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Erica Garner Continues To March For Her Father, Even If She Marches Alone

2015-01-15t225513z_1279886960_gm1eb1g0ilo01_rtrmadp_3_usa-protest_a8ce482243148f8bcb1d87889daf6592.nbcnews-fp-1160-600Erica Garner continues to march. Whether alone or accompanied by a thousand, Eric Garner’s daughter marches. For her father.

Every Tuesday and Thursday at 6 p.m., the 24-year-old who said she has seen the cellphone footage of her dad dying in a choke hold of a Staten Island police officer “a thousand-million times” marches from the Staten Island ferry to the Supreme Court, and from the Supreme Court to the 126th precinct. “Then I walk the back street down Baystreet, to the actual spot where my father was murdered,” she told

Erica Garner walks without the attention of the news media; the cameras are gone, unlike in Ferguson, where the police force has been reprimanded by the Justice Department and tension in the community remains. But she marches anyway. For her father.

“That’s the most annoying question I get,” she said. “People ask, ‘when will you stop marching? What do you want from marching?’ He was my father. I will always march.”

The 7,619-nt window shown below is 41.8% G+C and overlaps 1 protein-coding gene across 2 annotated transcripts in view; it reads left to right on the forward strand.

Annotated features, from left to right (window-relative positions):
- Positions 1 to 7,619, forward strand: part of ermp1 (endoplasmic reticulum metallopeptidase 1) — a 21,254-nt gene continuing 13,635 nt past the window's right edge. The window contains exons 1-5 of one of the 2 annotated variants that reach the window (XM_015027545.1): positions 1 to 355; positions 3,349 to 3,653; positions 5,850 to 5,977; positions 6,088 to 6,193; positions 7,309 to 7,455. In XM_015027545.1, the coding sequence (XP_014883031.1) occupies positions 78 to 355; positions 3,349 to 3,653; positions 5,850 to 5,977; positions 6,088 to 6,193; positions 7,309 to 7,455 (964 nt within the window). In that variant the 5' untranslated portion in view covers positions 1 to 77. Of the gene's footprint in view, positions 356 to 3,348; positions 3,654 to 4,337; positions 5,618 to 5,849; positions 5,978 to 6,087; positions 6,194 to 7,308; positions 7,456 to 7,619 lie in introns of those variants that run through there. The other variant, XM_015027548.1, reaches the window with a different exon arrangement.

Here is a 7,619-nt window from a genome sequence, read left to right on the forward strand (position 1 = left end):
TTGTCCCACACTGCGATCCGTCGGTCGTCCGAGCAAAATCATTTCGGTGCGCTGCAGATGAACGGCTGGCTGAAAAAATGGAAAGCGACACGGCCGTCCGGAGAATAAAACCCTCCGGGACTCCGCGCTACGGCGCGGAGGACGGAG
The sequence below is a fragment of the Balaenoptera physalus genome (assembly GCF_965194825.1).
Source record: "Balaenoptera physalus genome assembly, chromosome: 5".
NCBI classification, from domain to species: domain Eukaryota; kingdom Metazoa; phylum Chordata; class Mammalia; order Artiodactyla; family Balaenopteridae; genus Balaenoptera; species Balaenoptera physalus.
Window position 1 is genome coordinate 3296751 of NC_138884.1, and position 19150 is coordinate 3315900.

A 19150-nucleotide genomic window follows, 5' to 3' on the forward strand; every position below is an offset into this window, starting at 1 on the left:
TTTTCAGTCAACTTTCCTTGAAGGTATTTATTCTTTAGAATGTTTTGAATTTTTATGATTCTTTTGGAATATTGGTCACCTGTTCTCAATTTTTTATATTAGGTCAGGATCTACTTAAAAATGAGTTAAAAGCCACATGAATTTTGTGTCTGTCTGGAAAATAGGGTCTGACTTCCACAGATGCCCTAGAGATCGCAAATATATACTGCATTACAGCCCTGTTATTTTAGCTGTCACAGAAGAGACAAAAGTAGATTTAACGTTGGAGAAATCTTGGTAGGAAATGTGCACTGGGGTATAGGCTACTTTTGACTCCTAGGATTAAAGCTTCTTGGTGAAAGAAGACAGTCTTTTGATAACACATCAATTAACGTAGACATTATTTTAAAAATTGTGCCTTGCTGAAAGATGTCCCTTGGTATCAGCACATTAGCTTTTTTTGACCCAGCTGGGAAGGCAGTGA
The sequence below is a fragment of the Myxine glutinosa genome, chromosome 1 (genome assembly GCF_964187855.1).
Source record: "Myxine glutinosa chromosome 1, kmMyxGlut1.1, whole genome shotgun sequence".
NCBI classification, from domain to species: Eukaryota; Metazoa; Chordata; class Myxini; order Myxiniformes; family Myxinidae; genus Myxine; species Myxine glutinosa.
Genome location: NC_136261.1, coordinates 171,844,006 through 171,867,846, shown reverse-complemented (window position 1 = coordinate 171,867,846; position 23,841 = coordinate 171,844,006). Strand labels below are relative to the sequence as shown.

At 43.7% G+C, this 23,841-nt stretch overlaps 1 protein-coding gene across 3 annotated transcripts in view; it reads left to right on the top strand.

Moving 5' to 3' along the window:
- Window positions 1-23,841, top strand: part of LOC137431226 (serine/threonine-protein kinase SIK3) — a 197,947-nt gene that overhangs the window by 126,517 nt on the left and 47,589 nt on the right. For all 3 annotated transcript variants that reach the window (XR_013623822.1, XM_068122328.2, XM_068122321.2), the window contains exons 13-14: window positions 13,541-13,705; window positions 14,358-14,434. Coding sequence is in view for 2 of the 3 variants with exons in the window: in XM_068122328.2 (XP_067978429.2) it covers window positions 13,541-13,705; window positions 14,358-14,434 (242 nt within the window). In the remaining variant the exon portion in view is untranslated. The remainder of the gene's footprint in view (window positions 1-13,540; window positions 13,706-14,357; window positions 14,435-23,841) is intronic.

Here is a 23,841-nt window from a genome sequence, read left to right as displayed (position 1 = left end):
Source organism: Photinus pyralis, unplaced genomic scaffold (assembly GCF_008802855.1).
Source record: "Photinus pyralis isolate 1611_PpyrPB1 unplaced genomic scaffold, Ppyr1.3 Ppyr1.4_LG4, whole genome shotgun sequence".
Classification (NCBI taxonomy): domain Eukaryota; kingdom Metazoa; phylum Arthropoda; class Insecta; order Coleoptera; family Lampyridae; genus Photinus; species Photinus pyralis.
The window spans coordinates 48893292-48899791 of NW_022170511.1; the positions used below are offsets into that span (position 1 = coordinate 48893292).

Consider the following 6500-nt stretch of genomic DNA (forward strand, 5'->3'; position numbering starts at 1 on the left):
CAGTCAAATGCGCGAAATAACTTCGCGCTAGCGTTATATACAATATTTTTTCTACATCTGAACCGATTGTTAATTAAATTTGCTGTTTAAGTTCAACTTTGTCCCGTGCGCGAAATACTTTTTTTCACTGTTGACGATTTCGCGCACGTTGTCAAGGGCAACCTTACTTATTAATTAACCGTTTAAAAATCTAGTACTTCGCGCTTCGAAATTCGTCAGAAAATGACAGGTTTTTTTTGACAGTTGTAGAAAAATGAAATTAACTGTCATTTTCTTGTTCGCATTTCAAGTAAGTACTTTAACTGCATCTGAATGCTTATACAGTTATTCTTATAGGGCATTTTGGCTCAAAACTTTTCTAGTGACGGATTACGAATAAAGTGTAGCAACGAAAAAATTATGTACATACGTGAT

She said she regrettably accepts that she sometimes marches with no company, although protests persist over Michael Brown’s shooting on August 9, weeks after her father was killed.

“Some days it gets discouraging,” she said. “People in Staten Island aren’t really speaking up. I tell them, ‘Speak up! This happened in your neighborhood. My dad was the guy that you see every day.'”

Not surprisingly, she said she was disappointed that officer Daniel Pantaleo was not indicted by a grand jury for her father’s death. A poll by the New York Times and Siena College said that two-thirds of New Yorkers believed Pantaleo should have been charged.

Now, cops bother her, Erica said. “They’ve stopped protesters from coming across the water [to march]. They’ve followed me in unmarked cars, and even barricaded the Supreme Court steps so people will think [the march] isn’t happening.”

She founded the Garner Way Foundation and has been frequently asked to speak to schools, churches and conferences. The attention has, at times, been overwhelming.

But she marches on. “To see that [Police Commissioner Bill] Bratton is not even trying to punish those guys, is like proof that there is corruption there,” Garner said.

And that’s why she walks. “Sometimes [people think] he had a heart attack,” she said. “Sometimes it was his respiratory problem. It’s a shame because I know what happened on that video,” says Erica. “He was jumped. He was murdered for no reason at all. The cops had been bothering him for a long time.”

She wants people to know, to remind them of the truth: That her father died for no good reason. To share that fact, “I’m just going to march,” she said.

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